The minute D’Arcy returned from injury, Sexton was out of the team. He didn’t play for the whole of January – Leinster used Isa Nacewa at #10 for their game away to Wasps in Twickenham with Contepomi at #12 and D’Arcy on the bench – and Sexton only returned as a bench option in February from then until that fateful day against Munster when everything changed.

Contepomi got a season-ending knee injury, Sexton had a massive performance and, from there, he was the main man at Leinster. A few years later, after some rough edges to his game were buffed out, he was the main man for Ireland. That, in a way, is almost doing the scale of his importance a disservice. For me, Johnny Sexton is the best Irish #10 of all time. Ronan O’Gara is more important – he lead the ascension that allowed Sexton to be who he became – but Sexton is something else entirely. He has no holes in his game. Tactically, offensively, defensively, athletically, mentally, emotionally… I don’t think there’s anyone who can top him as far as I’m concerned.

All this from a guy who wasn’t sure he’d even have a contract at Leinster in 2009/10! The sliding door moment of all moments. Sexton has four European Cups to his name and is quite likely to add a fifth. He has won Grand Slams, he has Six Nations titles, he has won almost everything it was possible for him to win and it all could have slipped away to nothing if Gordon D’Arcy hadn’t broken his arm in 2008.

In a lot of ways, Johnny Sexton is the literal embodiment of belief. If you’re a young Leinster player or Irish player in camp, the respect for Sexton is probably hard to quantify. The belief he imbues in you because you have seen him doing everything you want to do is the ultimate force multiplier. And he’s still out there doing it at 36, soon to be 37, years of age. By the time Ronan O’Gara was 36, the drop off in his game had become quite clear. Dan Carter was already looking like a pale imitation of the same guy by the time he was 34. The only parallel you can make is Johnny Wilkinson, who was still operating at a high level by the time he retired at 35.

By the time Sexton retires, if everything goes to plan for him injury-wise, he will be 38 years of age. He is, by every definition you could ask for, a truly generational talent. He didn’t look it in 2007 but as the game changed, the window of what a great #10 needed to be moved towards a guy like Sexton and it has stayed there ever since.

How do you replace Sexton? You don’t. You actually can’t. You can probably get a good player in to play #10 for you but you can’t get the literal physical manifestation of belief like Sexton is. In a Munster context, it’s like replacing Paul O’Connell AND Ronan O’Gara if they happened to be the same player.

That problem is coming down the tracks for blue and green one way or the other and, in doing so, the one constant in Leinster’s Ship of Theseus since 2009 will finally have to be replaced.

The ship wherein Theseus and the youth of Athens returned from Crete had thirty oars, and was preserved by the Athenians down even to the time of Demetrius Phalereus, for they took away the old planks as they decayed, putting in new and stronger timber in their places, in so much that this ship became a standing example among the philosophers, for the logical question of things that grow; one side holding that the ship remained the same, and the other contending that it was not the same.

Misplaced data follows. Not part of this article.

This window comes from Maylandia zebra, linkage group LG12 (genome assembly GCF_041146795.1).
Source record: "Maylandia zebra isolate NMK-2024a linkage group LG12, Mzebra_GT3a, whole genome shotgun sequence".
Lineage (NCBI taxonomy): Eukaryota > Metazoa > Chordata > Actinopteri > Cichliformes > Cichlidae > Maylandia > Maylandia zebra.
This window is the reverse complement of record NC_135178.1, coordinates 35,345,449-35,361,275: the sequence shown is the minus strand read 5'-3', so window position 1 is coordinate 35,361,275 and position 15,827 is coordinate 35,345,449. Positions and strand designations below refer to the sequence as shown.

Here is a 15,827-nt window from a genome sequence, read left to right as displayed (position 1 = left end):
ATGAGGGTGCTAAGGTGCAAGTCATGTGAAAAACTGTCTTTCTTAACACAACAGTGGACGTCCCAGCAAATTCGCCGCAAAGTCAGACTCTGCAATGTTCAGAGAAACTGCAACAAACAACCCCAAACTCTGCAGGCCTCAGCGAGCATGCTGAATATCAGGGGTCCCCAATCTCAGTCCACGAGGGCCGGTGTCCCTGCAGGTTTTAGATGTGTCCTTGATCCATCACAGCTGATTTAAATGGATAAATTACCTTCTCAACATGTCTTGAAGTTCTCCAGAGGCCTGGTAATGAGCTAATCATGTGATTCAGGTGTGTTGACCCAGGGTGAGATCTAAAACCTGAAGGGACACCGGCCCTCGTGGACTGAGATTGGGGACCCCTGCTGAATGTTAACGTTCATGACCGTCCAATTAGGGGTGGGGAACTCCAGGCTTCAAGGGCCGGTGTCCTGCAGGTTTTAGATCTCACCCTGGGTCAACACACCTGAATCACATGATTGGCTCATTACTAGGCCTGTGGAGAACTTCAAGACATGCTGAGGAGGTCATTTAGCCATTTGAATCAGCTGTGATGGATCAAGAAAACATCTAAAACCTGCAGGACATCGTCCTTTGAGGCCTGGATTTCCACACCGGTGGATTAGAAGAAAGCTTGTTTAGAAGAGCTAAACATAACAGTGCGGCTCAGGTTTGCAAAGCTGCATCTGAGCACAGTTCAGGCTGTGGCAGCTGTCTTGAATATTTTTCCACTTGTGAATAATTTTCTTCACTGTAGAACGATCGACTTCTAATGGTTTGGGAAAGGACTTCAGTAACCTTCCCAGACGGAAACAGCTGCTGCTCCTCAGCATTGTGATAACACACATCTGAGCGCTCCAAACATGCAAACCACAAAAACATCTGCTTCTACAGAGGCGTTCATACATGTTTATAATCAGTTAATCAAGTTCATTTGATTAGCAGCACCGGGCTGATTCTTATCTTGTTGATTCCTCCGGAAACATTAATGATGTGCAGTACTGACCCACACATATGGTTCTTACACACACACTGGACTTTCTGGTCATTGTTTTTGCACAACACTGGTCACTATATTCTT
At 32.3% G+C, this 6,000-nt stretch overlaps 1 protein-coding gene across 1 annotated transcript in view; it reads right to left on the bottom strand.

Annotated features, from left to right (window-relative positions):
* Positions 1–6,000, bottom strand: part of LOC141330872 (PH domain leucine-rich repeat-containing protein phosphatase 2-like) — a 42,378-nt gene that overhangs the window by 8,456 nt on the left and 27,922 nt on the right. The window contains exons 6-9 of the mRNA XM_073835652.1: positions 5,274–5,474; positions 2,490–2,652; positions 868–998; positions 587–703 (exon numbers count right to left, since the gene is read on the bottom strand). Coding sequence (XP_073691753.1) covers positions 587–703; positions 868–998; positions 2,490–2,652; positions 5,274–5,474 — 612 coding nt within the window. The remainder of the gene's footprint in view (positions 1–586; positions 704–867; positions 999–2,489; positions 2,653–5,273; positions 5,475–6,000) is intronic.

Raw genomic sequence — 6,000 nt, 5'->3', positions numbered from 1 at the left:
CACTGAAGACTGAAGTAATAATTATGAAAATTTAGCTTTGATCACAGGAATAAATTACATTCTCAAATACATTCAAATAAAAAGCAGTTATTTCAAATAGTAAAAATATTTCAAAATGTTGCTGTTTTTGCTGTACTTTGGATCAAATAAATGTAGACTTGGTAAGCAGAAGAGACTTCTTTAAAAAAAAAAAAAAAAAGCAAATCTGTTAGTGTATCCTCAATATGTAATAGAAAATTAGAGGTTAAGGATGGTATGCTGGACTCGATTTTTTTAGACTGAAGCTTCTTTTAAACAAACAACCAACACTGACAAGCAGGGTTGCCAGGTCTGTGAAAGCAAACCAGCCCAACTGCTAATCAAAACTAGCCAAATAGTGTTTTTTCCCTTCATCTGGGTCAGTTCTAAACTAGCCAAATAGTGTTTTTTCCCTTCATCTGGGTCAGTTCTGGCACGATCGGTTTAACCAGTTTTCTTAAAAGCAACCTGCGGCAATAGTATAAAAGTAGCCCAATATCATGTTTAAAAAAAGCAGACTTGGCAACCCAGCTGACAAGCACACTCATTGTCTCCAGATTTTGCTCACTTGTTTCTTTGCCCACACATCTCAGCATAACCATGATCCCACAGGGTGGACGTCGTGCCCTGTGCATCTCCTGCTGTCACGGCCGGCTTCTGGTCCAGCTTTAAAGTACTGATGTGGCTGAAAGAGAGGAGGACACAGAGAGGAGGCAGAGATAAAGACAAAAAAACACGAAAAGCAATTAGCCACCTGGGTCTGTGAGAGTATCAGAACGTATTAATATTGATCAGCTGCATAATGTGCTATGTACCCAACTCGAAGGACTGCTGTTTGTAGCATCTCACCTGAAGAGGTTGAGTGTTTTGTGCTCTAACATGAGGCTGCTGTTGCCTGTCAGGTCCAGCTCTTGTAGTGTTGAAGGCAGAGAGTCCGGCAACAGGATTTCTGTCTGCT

— Plutarch, Theseus

Building a generational side is very much like the Ship of Theseus thought experiment. If we look back at the gestation of this Leinster side in 2015/16 – the year of Sexton’s return after his two years in Paris – there have been different variants of the team come and go as time progresses. Guys like Heaslip, Toner and, later Fardy and Nacewa, were always going to be temporary parts of the ship as they aged up and out of the side. Other pieces, like Furlong, Porter, Ryan, Kelleher, Doris, Van Der Flier, Ringrose and Keenan emerged as the seasons progressed and built experience/quality as they went. When Leinster got the chance to address key weaknesses in the squad from outside, they did so really well – Henshaw, Lowe, Gibson-Park, Fardy, etc. Other guys they thought would be key players, like Dan Leavy, ended up retiring prematurely but that’s the game we play.

Sexton isn’t part of the ship – a piece that can be replaced or patched up – he’s the guy steering the ship, every bit as much as Cullen and Lancaster. As long as Sexton is a contracted senior player, whether he’s injured, training or playing, he will drive the onfield performance of this Leinster side.

For everyone else, the key is to control the pace of your own boat while you wait for the inevitable. Once Sexton steps off the ship for the last time, there will be radiating opportunities for anyone who wants to steal Leinster’s thunder but as long as he starts, as last Saturday in the Aviva showed, Sexton and Leinster will take some stopping. Then, as now, he is the beating heart of this Leinster side. Whoever wants to take what they have – be it Ireland selection dominance, URC dominance or European glory – will have to start by stopping Sexton and then winning the era after him.